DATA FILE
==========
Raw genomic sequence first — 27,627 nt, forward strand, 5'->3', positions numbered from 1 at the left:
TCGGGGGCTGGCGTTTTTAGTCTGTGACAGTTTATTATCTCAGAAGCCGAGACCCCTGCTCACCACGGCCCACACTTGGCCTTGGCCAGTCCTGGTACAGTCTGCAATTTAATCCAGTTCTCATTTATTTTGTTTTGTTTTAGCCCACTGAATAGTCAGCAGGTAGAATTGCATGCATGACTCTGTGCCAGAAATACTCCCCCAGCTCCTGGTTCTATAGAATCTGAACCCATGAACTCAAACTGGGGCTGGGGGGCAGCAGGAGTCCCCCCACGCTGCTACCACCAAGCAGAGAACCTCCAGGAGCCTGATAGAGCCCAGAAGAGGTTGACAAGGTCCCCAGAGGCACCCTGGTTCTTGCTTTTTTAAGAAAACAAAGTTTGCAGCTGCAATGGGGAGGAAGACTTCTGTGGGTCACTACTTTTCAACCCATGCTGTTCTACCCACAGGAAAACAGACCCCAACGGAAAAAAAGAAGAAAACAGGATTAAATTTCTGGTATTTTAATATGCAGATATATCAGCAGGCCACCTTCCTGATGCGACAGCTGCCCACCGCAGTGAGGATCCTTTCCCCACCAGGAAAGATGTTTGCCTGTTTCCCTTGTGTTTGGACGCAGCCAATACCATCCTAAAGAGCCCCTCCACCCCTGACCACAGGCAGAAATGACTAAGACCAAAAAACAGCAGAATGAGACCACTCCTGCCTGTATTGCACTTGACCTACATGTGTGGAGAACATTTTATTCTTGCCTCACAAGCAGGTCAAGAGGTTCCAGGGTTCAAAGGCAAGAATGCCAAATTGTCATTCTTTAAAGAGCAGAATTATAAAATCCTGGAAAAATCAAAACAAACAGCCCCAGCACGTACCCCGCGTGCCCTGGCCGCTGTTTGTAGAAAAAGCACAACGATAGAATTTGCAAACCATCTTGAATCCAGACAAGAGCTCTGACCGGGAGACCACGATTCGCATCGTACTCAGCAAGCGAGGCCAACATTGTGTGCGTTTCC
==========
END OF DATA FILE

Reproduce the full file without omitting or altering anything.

Raw genomic sequence first — 27,627 nt, forward strand, 5'->3', positions numbered from 1 at the left:
TCGGGGGCTGGCGTTTTTAGTCTGTGACAGTTTATTATCTCAGAAGCCGAGACCCCTGCTCACCACGGCCCACACTTGGCCTTGGCCAGTCCTGGTACAGTCTGCAATTTAATCCAGTTCTCATTTATTTTGTTTTGTTTTAGCCCACTGAATAGTCAGCAGGTAGAATTGCATGCATGACTCTGTGCCAGAAATACTCCCCCAGCTCCTGGTTCTATAGAATCTGAACCCATGAACTCAAACTGGGGCTGGGGGGCAGCAGGAGTCCCCCCACGCTGCTACCACCAAGCAGAGAACCTCCAGGAGCCTGATAGAGCCCAGAAGAGGTTGACAAGGTCCCCAGAGGCACCCTGGTTCTTGCTTTTTTAAGAAAACAAAGTTTGCAGCTGCAATGGGGAGGAAGACTTCTGTGGGTCACTACTTTTCAACCCATGCTGTTCTACCCACAGGAAAACAGACCCCAACGGAAAAAAAGAAGAAAACAGGATTAAATTTCTGGTATTTTAATATGCAGATATATCAGCAGGCCACCTTCCTGATGCGACAGCTGCCCACCGCAGTGAGGATCCTTTCCCCACCAGGAAAGATGTTTGCCTGTTTCCCTTGTGTTTGGACGCAGCCAATACCATCCTAAAGAGCCCCTCCACCCCTGACCACAGGCAGAAATGACTAAGACCAAAAAACAGCAGAATGAGACCACTCCTGCCTGTATTGCACTTGACCTACATGTGTGGAGAACATTTTATTCTTGCCTCACAAGCAGGTCAAGAGGTTCCAGGGTTCAAAGGCAAGAATGCCAAATTGTCATTCTTTAAAGAGCAGAATTATAAAATCCTGGAAAAATCAAAACAAACAGCCCCAGCACGTACCCCGCGTGCCCTGGCCGCTGTTTGTAGAAAAAGCACAACGATAGAATTTGCAAACCATCTTGAATCCAGACAAGAGCTCTGACCGGGAGACCACGATTCGCATCGTACTCAGCAAGCGAGGCCAACATTGTGTGCGTTTCC